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Frozen February: Second coldest weather on record

YATES,SCHUYLER COUNTIES-If you love the ice and cold winter weather, you probably love this February. Within the first 19 days of February, the Finger Lakes region is currently experiencing the second coldest weather on record during this time frame. According to Climatologist Samantha Borisoff with the Northeast Regional Climate Center (NRCC, based in Ithaca), from Feb. 1 through 19, temperatures are running "about 12 to 15 degrees colder than normal." She added this applies to both Yates and Schuyler Counties.

"To give a bit more of a regional perspective, Feb. 1-19 is ranking second coldest in Ithaca (since 1893), second coldest in Geneva (since 1969) and second coldest in Canandaigua (since 1945)," Borisoff said.

Borisoff said the average temperature recorded at the Penn Yan Airport from Feb. 1 to 19 has been 13.2 degrees Fahrenheit. She said the normal average temperature for these dates is 25.8 degrees Fahrenheit.

In Schuyler County, Borisoff said the average temperature recorded in Mecklenburg from Feb. 1-19 has been 11.6 degrees Fahrenheit. She said the normal average temperature for these dates is 23.9 degrees Fahrenheit.

Borisoff said both the Yates and Schuyler County stations have too short of a record period to compare the average temperatures to previous years, but added having the second coldest winter temperatures in surrounding areas gives her findings more of a regional perspective.

With the cold weather also come several associated issues. Community Relations Manager with Finger Lakes Health Loree MacKerchar said the cold can cause problems for certain vulnerable people within the county.

"Traditionally, the most vulnerable population for extreme cold temperatures are the frail elderly, the very young and people with respiratory issues," MacKerchar said.

However, the cold can cause issues with more than just health throughout the winter.

Driving

This year's winter has been especially challenging for Yates County drivers, according to data provided by the American Automobile Association (AAA) of Western and Central New York. Public Affairs Manager for AAA of Western and Central New York Diana Dibble said AAA has responded to 200 total incidents from Jan. 1 to Wednesday, Feb. 18 in 2015, which is 156 percent higher than the 78 calls they received during this timeframe in 2014. While calls related to tires, batteries, fuel and lockouts remained somewhat consistent from year to year, the first month and a half of 2015 has led to 95 tow calls (up from 29 in 2014) and 65 winch calls (up from 17 in 2014).

Dibble said drivers and travelers can prepare for snowfall and deteriorating road conditions by following local driving bans whenever directed by local government. She said if someone has to leave their house during a storm, they should make sure they have a full tank of gas, food, drinks and blankets with them before traveling. Dibble also said those stranded in a car should keep their tailpipe clear of snow for proper ventilation with the window cracked if the engine is running. She said those in an emergency situation should always call 911.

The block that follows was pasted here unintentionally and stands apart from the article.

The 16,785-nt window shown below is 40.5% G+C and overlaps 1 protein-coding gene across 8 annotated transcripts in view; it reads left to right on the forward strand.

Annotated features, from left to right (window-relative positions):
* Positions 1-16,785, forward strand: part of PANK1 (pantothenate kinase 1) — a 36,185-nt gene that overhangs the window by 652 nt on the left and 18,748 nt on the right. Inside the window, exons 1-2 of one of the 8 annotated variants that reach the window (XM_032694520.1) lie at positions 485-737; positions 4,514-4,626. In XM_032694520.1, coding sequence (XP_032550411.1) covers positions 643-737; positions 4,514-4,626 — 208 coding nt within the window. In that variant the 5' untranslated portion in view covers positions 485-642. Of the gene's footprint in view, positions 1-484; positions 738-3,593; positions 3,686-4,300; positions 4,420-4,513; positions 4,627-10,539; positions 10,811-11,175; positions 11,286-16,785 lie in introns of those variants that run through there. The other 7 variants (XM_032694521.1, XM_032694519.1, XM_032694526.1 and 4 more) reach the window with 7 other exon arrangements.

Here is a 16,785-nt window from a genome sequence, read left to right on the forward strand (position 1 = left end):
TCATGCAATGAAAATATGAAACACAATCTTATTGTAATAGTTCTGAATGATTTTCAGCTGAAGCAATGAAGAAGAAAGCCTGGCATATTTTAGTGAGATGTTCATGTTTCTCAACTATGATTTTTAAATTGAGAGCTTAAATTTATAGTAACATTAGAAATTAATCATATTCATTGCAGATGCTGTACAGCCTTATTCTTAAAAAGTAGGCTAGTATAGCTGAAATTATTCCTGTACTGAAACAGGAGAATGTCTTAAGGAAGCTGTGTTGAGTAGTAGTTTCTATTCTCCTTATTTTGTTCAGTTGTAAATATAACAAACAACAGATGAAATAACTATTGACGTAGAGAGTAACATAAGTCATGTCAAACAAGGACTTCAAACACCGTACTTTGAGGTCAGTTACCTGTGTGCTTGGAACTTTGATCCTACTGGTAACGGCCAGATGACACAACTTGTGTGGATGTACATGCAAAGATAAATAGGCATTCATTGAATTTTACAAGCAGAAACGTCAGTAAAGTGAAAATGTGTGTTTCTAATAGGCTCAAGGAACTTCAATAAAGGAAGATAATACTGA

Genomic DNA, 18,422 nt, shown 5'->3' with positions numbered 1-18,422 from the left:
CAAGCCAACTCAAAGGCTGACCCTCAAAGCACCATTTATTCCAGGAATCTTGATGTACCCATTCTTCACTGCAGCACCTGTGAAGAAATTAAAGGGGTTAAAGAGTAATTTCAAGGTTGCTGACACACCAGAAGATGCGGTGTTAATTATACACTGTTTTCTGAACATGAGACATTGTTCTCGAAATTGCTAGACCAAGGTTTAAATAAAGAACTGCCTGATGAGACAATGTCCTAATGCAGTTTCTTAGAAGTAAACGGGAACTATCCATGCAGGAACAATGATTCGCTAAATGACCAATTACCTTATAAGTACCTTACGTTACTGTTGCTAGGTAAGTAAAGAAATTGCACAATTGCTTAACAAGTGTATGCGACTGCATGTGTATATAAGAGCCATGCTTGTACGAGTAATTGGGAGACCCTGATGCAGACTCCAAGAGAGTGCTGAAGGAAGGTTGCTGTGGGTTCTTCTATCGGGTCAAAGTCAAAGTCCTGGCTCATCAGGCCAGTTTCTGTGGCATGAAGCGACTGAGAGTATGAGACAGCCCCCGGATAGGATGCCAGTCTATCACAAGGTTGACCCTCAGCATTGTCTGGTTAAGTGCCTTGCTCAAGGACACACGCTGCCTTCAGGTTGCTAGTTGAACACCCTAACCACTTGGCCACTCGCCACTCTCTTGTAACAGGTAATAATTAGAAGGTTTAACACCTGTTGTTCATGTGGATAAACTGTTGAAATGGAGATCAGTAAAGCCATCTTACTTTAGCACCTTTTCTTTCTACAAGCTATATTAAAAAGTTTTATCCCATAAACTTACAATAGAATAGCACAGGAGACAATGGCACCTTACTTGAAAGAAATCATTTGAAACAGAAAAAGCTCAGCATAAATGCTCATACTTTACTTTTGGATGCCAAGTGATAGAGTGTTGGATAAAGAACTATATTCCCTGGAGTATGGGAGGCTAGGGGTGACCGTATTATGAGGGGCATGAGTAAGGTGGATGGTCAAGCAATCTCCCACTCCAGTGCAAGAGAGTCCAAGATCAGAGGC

Pets

Humans are not the only ones who have had to deal with the harsh winter conditions, as many area animals have been exposed to the same cold. While the cold can cause problems, the Humane Society of Yates County has attributed their new geothermal heating unit as a big factor in giving their animals a comfortable escape from the elements.

Shelter of Hope Manager Bonnie Brewer said it has been difficult to get some of the dogs outside in the cold weather, adding this has made it challenging to give the dogs the exercise they need. She said the temperature "gets brutal" once it falls below 20 degrees Farenheit into the teens, adding the strong winds at their location at 1216 Route 14A in Penn Yan only make the conditions feel worse. Brewer said unfortunately, the shelter is not able to hold more than 40 cats and 14 dogs, which means the animals they do not have space for must be wait listed, which can take one and a half to two months for dogs, and a slightly shorter wait for cats. She added they get an average of five calls a day about animals left out in the cold.

"We have to turn away an incredibly sad amount," Brewer said.

Brewer said dogs and cats can get frostbite just like humans can, adding if it is cold to a human, it is cold for pets as well.

"Just because they have fur doesn't mean they are immune to damages the weather can cause," Brewer said. "The best thing you can do is bring them inside."

With the cold temperatures winter brings comes a higher heating bill for people seeking to warm their houses. However, not all residents are able to come up with the extra cash a higher heating bill demands.

The Low Income Home Energy Assistance Program (LIHEAP) is designed to provide aid to those living at or below a certain income threshold that determines if they are eligible to receive financial aid. LIHEAP is the main federal program that helps low-income households and seniors with their energy bills, providing assistance both to heat homes during the cold winter and cool homes during the hot summer months. According to the Schuyler County Department of Social Services, there are 754 households within the county that require heating assistance from the LIHEAP program, which provides for some 1,747 individuals throughout the county.







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